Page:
05.14.2012 1

Analysis of Mitt Romney’s platform

Smaller, Smarter, Simpler Government

Photo Credit: MittRomney.com

By Adam Bitely — 2012 Presidential candidate Mitt Romney makes many promises in his 2012 platform. According to one of the prominent themes on his website, Mitt willbuild a simpler, smaller, smarter government.”

But a close examination of his platform shows that his statement of making a “smaller” government is not exactly what he intends to do. Rather, his platform exposes that Mitt is a typical politician that takes stances that conflict with other stances he has taken.

On Mitt’s page regarding his stance on national defense, he attacks Obama for making cuts that affect the military. Mitt complains that government spending is overblown on his page about restoring fiscal responsibility, but as soon as he touches defense spending, he is suddenly singing from a different song book and a book in which increased spending is not detrimental to the nation. This is an attempt by Mitt to reach out to voters who generally don’t like government spending outside of the military. And judging by the fact that defense spending is one of the largest portions of government spending, this is a politically popular idea.

When it comes to his position on education, Mitt again takes a position contrary to his “simpler, small, smarter government” theme. One specific instance is when he suggests that a college education shouldn’t be a luxury but rather all students should have the opportunity to go to college. Such a statement signals that government will get involved in making sure that more students get in to college, which will raise the level of education spending.

Mitt promises that as president he will take heavy action to stop China from harming the U.S. Without getting into any specifics of what he will do to stop China from engaging in what he believes are terrible acts against America, Mitt shows again that his commitment to small and smarter government is questionable. Using the powers of government to punish the Chinese will only result in negative economic consequences in the U.S., harming the very consumers he promises to champion.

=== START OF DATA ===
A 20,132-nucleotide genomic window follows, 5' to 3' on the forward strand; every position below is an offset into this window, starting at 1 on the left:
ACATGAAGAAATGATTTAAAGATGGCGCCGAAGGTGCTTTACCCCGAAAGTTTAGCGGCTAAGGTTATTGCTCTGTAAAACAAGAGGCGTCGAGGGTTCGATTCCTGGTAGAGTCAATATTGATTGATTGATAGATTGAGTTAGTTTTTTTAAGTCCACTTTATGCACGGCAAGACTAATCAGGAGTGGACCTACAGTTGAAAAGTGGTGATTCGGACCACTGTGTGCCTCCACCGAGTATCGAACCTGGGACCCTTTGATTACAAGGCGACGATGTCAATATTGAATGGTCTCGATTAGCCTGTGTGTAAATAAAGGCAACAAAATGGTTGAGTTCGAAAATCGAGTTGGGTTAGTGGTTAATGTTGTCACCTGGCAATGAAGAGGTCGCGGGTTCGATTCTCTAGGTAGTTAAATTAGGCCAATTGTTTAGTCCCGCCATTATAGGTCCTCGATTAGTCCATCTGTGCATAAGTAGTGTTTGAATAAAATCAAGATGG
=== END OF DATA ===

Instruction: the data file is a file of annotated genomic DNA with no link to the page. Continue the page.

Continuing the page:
Smarter government is subjective. It’s a buzzword that Romney hopes will attract people in the middle his way, because after all, who is opposed to “smarter” government? Calling for “smaller” government is a reach towards Tea Party conservatives who he needs in his base of support.

Romney’s platform is simply that of a typical politician attempting to reach out to the median voter. While making broad statements that would lead one group of people to believe he will govern a certain way, he makes promises to many different groups appealing to many preference sets hoping to grab a diverse crowd of votes that will result in his victory. This technique is to be expected by anyone mounting a serious campaign for public office, especially anyone running for president.

Adam Bitely is the Editor-in-Chief of NetRightDaily.com. You can follow him on Twitter at @AdamBitely.

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